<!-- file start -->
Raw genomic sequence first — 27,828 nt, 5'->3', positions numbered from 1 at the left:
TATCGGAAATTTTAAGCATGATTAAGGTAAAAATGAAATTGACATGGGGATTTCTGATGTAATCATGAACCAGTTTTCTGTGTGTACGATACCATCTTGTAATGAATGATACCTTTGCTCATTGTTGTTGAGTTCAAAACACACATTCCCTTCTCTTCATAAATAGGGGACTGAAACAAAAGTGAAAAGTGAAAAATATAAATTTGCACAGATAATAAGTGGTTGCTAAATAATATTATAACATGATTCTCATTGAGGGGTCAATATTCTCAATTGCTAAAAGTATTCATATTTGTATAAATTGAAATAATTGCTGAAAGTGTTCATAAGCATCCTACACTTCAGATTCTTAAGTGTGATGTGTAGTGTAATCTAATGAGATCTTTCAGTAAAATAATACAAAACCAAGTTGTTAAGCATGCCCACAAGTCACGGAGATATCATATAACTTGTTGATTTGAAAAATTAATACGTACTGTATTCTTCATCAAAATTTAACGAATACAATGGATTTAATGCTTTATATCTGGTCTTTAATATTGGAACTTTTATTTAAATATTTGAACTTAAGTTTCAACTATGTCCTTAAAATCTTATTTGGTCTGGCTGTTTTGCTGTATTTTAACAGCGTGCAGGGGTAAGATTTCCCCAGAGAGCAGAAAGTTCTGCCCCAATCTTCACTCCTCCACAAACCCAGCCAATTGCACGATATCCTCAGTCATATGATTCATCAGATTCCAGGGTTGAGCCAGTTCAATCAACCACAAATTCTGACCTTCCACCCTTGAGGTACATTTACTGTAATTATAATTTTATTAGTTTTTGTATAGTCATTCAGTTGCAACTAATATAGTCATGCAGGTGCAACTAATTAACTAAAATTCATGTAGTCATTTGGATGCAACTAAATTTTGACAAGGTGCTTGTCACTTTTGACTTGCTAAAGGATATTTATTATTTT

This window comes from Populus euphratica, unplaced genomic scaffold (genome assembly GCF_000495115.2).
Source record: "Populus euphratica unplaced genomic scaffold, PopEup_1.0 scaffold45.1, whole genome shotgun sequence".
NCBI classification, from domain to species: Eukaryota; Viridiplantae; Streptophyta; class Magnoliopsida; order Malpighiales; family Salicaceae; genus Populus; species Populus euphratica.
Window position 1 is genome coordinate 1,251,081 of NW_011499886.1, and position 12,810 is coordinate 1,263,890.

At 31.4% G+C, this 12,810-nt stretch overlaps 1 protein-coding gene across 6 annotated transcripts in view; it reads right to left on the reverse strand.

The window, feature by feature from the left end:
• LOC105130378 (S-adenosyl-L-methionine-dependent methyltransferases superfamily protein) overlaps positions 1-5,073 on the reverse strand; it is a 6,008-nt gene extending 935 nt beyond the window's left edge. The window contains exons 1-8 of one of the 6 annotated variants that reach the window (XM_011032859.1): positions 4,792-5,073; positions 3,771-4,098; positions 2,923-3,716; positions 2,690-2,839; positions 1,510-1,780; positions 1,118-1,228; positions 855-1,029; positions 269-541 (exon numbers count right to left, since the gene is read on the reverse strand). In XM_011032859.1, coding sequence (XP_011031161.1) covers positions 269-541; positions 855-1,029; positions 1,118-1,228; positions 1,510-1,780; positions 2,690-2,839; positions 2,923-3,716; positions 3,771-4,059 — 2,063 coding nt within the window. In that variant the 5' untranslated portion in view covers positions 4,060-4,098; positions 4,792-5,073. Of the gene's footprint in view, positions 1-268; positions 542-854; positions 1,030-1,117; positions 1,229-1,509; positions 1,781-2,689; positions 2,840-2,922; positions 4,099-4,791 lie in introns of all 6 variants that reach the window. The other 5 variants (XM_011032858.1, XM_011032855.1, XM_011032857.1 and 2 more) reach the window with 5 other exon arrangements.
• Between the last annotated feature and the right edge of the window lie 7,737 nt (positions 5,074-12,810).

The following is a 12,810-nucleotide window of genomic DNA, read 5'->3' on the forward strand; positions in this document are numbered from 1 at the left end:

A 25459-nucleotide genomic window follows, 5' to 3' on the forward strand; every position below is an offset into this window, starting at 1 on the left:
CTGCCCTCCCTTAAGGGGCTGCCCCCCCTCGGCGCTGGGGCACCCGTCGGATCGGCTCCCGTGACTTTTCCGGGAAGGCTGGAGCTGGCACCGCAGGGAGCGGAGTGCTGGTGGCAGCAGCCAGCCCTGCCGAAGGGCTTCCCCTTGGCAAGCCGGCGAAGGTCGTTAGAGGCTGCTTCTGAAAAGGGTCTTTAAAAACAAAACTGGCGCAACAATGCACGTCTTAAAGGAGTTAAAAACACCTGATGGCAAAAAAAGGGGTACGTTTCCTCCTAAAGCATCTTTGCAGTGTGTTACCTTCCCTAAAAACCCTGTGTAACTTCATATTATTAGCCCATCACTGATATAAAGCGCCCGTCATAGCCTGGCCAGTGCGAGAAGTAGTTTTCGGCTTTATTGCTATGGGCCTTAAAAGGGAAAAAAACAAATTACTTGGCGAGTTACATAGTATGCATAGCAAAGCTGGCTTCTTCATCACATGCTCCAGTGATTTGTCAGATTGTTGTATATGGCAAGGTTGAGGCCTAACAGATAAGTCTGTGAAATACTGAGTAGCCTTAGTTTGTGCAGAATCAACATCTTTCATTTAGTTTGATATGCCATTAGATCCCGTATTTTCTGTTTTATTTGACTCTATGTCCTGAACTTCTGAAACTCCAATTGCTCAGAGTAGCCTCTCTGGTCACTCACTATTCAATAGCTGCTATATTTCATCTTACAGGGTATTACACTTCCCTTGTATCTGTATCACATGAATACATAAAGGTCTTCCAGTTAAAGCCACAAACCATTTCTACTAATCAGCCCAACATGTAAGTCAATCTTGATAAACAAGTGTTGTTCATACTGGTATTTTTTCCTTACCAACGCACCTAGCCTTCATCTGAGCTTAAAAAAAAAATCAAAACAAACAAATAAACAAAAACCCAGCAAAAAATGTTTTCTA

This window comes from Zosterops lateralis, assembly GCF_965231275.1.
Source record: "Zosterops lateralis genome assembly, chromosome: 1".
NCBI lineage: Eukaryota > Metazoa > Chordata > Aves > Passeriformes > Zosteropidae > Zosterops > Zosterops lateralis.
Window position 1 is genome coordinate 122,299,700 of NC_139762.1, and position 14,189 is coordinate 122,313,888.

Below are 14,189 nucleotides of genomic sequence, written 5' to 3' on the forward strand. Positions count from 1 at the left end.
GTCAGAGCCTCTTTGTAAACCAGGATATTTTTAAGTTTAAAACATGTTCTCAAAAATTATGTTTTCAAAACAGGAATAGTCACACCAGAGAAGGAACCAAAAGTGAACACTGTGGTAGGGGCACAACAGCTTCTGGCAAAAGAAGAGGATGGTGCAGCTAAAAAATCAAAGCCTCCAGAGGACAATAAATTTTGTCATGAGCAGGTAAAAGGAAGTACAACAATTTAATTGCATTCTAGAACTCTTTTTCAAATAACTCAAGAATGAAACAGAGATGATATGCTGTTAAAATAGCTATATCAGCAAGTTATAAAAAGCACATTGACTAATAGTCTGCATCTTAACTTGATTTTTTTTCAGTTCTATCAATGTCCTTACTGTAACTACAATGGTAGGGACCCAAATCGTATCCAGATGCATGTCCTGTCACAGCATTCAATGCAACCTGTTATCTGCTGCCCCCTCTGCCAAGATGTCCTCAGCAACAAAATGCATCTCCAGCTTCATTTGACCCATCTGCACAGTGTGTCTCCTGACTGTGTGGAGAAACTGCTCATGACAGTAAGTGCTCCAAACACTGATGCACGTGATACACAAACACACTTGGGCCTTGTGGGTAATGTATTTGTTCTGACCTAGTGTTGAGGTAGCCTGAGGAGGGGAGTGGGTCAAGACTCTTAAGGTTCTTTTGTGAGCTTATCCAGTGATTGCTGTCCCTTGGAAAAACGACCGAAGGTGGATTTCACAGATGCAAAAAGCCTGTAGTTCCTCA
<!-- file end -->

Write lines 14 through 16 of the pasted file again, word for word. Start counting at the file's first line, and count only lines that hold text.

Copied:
This window comes from Zosterops lateralis, assembly GCF_965231275.1.
Source record: "Zosterops lateralis genome assembly, chromosome: 1".
NCBI lineage: Eukaryota > Metazoa > Chordata > Aves > Passeriformes > Zosteropidae > Zosterops > Zosterops lateralis.